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FG will address challenges facing cancer management – Minister

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The Minister of Health, Prof. Isaac Adewole, on Tuesday said the Federal Ministry of Health has put in place developing plans to address the challenges facing management of cancer in Nigeria.

Adewole made this known at a symposium on “Cancer in Nigeria’’ organised by the ministry, in collaboration with health experts in the Diaspora and the Lagos University Teaching Hospital (LUTH), Idi-Araba in Lagos.

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“We are developing a plan to address some of these challenges facing the management of cancer.

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“Our data base of all corpses brought into Nigeria showed that about 50 per cent of them died from cancer, followed by renal challenges, multiple cardiac challenges and trauma.

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“So, clearly to me, if we want to stop medical tourism and give life to our people, we need to address cancer.

“In Nigeria, there are six major cancers, which are breast, cervix, colorectal, prostrate, liver and lymphoma.

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“We want to start a programme of highly detective for breast, cervix and prostrate for men above 50 years,” he said.

Adewole said that the major aim of the symposium was to change the narrative of cancer in Nigeria by creating measures that would enhance the capacity to manage cancer.

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According to him, the Federal Ministry of Health will partner with the Sovereign Investment Authority to finance facilities that will be investing in cancer and its management.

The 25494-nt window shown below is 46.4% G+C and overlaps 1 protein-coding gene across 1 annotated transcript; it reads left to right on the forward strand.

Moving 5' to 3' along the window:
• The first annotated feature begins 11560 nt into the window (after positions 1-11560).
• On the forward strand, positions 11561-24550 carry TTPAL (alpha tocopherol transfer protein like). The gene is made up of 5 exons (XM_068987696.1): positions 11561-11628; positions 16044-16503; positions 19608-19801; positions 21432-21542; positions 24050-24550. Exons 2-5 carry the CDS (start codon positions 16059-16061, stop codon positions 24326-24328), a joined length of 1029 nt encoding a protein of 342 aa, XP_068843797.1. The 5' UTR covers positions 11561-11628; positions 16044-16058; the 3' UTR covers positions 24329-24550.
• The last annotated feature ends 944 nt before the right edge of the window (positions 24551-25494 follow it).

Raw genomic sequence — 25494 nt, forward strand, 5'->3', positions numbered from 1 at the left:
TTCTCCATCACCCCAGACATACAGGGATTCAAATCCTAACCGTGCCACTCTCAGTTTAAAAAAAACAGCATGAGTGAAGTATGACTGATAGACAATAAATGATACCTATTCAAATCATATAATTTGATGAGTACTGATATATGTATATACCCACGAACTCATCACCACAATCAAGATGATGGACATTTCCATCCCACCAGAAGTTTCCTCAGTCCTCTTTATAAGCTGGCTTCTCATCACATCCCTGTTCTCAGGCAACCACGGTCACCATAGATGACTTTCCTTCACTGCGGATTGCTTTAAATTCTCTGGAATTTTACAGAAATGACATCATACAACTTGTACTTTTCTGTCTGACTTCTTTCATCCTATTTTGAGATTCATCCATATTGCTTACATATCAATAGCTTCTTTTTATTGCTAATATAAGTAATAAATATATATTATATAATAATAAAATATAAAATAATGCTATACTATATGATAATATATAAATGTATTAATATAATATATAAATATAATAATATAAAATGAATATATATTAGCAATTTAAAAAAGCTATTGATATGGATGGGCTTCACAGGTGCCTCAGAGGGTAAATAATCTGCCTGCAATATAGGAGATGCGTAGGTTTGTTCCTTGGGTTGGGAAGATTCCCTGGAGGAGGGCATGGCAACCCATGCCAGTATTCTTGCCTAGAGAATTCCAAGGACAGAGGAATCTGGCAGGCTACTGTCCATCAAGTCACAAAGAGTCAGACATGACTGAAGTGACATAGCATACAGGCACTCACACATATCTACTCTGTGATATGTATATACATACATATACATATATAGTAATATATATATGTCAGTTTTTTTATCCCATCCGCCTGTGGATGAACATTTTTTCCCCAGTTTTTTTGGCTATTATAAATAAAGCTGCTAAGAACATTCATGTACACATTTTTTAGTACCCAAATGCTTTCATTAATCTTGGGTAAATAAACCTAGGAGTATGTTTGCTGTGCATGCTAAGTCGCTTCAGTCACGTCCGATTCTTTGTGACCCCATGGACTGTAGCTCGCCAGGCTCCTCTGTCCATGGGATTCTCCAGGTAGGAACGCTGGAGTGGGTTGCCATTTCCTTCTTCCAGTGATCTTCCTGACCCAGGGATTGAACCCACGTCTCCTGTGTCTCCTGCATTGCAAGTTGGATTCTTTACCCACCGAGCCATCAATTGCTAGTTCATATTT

“In addition, the Niger Delta Development Authority will also invest in two of the facilities in terms of cancer upgrade.

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“We will also build capacity for treatments, such as surgery, chemotherapy and radiotherapy, because if we screen and cancer is detected, we must take charge immediately.

“This is why we are investing in some of our facilities in order to upgrade their capacity to manage cancer.

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“As at now, we have machines that break down regularly.

“Our plan is to ensure that each of the centres have two machines, so that when one goes down or is undergoing preventive maintenance, the other will keep on working,” he said.

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Adewole described cancer as a major problem in developing world, saying, “it has been estimated that between 25 and 30 million people are living with cancer worldwide’’.

He said that cancer had been a major cause of death in the developing world due to late presentation.

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“For us in the developing world for many years, the emphasis has been on communicable diseases, infections and so on.

“But, as we begin to change our lifestyle, by eating westernised foods, living a sedentary life, smoking, either primarily or secondarily, we are bound to face cancer as a challenge.

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“When they are detected early, they can be cured, because most cancers, aside from breast cancer, it can be removed either by drugs, radiotherapy or surgeries.

“So, about 80 per cent of cancers literally can be cured through prevention and early detection,” Adewole said.

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In his remarks, Prof. Chris Bode, the LUTH Chief Medical Director, said that the Federal Government of Nigeria was employing some measures to grapple with cancer care.

Bode said that quality of cancer care on in this part of the world had waxed and waned with the various economic and political fortunes of the sub-region.

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“It is hope that the communique from today’s deliberations will inform and enrich our government’s policy on this scourge,” he said.

TheNewsGuru reports that the minister also inaugurated Biomedical Engineering School, Acute Stroke Unit, Blood Bank, Optical Laboratory Building in LUTH.

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